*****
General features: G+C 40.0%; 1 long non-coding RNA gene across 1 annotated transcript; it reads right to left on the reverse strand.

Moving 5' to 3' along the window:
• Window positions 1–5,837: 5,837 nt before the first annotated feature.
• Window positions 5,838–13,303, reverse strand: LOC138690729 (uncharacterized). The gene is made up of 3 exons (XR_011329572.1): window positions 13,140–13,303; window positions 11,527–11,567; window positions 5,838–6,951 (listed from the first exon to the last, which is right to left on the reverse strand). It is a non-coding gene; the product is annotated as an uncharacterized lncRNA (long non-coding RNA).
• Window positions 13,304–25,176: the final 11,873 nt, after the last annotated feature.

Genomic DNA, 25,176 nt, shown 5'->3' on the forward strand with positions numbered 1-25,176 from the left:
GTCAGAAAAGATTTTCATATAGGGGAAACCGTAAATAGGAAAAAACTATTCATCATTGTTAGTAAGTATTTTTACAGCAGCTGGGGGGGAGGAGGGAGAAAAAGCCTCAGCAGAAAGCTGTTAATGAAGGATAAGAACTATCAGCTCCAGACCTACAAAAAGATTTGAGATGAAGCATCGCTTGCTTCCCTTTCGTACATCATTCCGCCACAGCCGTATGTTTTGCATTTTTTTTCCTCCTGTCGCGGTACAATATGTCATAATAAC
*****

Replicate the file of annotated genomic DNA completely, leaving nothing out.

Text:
General features: G+C 40.0%; 1 long non-coding RNA gene across 1 annotated transcript; it reads right to left on the reverse strand.

Moving 5' to 3' along the window:
• Window positions 1–5,837: 5,837 nt before the first annotated feature.
• Window positions 5,838–13,303, reverse strand: LOC138690729 (uncharacterized). The gene is made up of 3 exons (XR_011329572.1): window positions 13,140–13,303; window positions 11,527–11,567; window positions 5,838–6,951 (listed from the first exon to the last, which is right to left on the reverse strand). It is a non-coding gene; the product is annotated as an uncharacterized lncRNA (long non-coding RNA).
• Window positions 13,304–25,176: the final 11,873 nt, after the last annotated feature.

Genomic DNA, 25,176 nt, shown 5'->3' on the forward strand with positions numbered 1-25,176 from the left:
GTCAGAAAAGATTTTCATATAGGGGAAACCGTAAATAGGAAAAAACTATTCATCATTGTTAGTAAGTATTTTTACAGCAGCTGGGGGGGAGGAGGGAGAAAAAGCCTCAGCAGAAAGCTGTTAATGAAGGATAAGAACTATCAGCTCCAGACCTACAAAAAGATTTGAGATGAAGCATCGCTTGCTTCCCTTTCGTACATCATTCCGCCACAGCCGTATGTTTTGCATTTTTTTTCCTCCTGTCGCGGTACAATATGTCATAATAAC